Fox, however, is outspoken like his father Aaron, and had no problem squashing the notion that players’ parents could lead to beef in the locker room or disrupt play on the court. “I don’t think anybody’s out there playing basketball worried about two tweets,” Fox said. “And if you are, this ain’t what you should be doing because muthafuckas gonna tweet you every day of your life while you’re playing in this league. If that’s what you’re worried about, then I don’t know what to tell you.”
Fox, who is about as engaging as any Kings player on social media, said there’s nothing hanging over the team because of the tweets. “One, it hasn’t been brought up,” Fox said. “Me, Marvin, Luke talked for five seconds because it wasn’t a big deal. But like I said, when you’re playing basketball if you’re thinking about what somebody said on Twitter, then this ain’t for you. I’m 100 percent completely honest with you when I tell you nobody’s thinking about that while we’re on the court.”
Fox was asked if it would have cleared things up in the locker room had Bagley dismissed the trade talk when he spoke to the media Sunday. “I doubt 95 percent of the team has seen the interview so I don’t think that would have changed what happened tonight,” Fox said. “We just didn’t play well.”
The Kings would tell you there is no correlation between the tweets and their worst loss of the season. “No, I don’t think so,” Kings coach Luke Walton said. “I don’t think that was part of our play tonight. We just played bad basketball tonight.”
The Kings’ third-year big doesn’t want to talk about his father popping off on Twitter and demanding that his son be traded. “Before we start, I just want to say that if there are no questions about the game tomorrow or what we’re going to do tomorrow, please don’t ask, I don’t want to give any extra information on nothing,” Bagley said on Sunday to open his media availability. “If you don’t have any questions about the team and tomorrow’s game, then hold off.”
This, of course, puts Bagley III, who did not speak to the media after the game, in a tough situation. He has often expressed his love and admiration for his father and family and would not want to say anything to disparage them. But if he says anything other than “I do not want to be traded,” he would appear to be co-signing on the unhappiness of his father. That has simmered since his rookie season, according to league sources, when Bagley Jr. did not like the coaching of Dave Joerger.
Q: I’m a long-suffering Knicks fan disgusted by the Kristaps Porzingis deal. If the target was salary-cap relief, future draft picks and a top young player, surely there had to be more viable options on the table. I have two suggestions myself: Why didn’t the Knicks try to make a similar deal with Sacramento to get Marvin Bagley — or with the Clippers to get Shea Gilgeous-Alexander? — Michael Saponara STEIN: Let’s use your proposed deals. I’m told that the Knicks, for starters, tried to engage Sacramento on the Bagley trade concept you suggest. But much like their attempts to engage the Kings in De’Aaron Fox discussions, those inquiries were flatly rejected.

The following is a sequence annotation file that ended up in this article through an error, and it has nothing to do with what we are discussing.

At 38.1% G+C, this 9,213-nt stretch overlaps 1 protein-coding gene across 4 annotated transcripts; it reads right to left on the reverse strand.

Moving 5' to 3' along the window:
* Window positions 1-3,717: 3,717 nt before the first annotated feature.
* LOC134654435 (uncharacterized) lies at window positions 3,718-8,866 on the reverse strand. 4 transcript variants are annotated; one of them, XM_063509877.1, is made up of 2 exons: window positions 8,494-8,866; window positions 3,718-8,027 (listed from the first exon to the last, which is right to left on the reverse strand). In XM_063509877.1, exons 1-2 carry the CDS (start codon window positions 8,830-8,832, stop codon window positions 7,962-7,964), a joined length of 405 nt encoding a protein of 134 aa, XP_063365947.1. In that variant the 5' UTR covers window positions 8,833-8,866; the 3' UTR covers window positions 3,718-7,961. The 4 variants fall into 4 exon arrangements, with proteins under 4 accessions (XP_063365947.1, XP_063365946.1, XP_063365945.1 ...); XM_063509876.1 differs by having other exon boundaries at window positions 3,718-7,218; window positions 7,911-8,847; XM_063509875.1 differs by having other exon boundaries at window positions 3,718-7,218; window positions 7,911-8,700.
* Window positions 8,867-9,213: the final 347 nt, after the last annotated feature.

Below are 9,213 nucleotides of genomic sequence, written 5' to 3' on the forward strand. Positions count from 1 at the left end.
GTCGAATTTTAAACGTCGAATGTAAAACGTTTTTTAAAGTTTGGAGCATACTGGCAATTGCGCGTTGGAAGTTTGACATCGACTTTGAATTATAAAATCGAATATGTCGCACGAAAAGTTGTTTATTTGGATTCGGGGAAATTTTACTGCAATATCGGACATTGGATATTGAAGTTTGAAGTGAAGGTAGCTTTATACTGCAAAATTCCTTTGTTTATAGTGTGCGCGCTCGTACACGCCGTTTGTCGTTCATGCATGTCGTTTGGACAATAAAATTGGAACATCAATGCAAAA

July 4, 2022 | 10:35 pm EDT Update
With four years left on Kevin Durant’s contract, and Kyrie Irving having opted in to the last year of his deal, the Nets have leverage and every intention of using it. And league personnel say the Nets have implied if they don’t get what they want, this could well drag on into training camp.
Nets general manager Sean Marks and owner Joe Tsai had agreed to work with Durant and business partner Rich Kleiman to try to trade him to one of his preferred landing spots. But in the end, Durant and Irving are expected to be moved where and when it works best for Nets management.
How the Nets deal with Joe Harris may be the best indicator of how they plan to proceed. He’s the longest-tenured Net, often consulted by Marks on major decisions. “I know the Nets absolutely do not want to trade Joe under any scenario,” a league source familiar with Brooklyn’s thinking told The Post. “But there are just thousands of different ways this can play out.”
Taken in the most recent draft at No. 8 overall by New Orleans, Australian product Dyson Daniels is already impressing the Pelicans’ coaching staff. “We’re playing him in scrimmages we’re putting him in multiple spots,” said Pelicans lead assistant coach Jarron Collins, who will coach in Summer League. “Obviously, he can be a primary ball-handler, he can literally play 1-4 and defend every single position.”
Standing 6′8 with a 6′11 wingspan, Daniels has physical tools to be inserted in various scenarios on the floor in various roles. “Frankly, his versatility will allow us to be creative with our lineups,” Collins said. “And his availability to us putting him in different spots.”
July 4, 2022 | 7:43 pm EDT Update
Victor Wembanyama has signed a two-year deal with French side Boulogne Metropolitans 92, the club officially announced Monday. 2004-born Wembanyama posted averages of 9.4 points and 5.1 rebounds across 18 minutes in the French Betclic Elite in 2021-22 with LDLC ASVEL Villeurbanne and was voted as the league’s Rising Star.
The Sydney Kings have announced the signing of former Detroit Pistons point guard Derrick Walton Jr for the upcoming NBL23 season. The Kings have signed the 27-year-old, 185cm former Michigan Wolverines star to a one-year deal, which includes periodical NBA outs.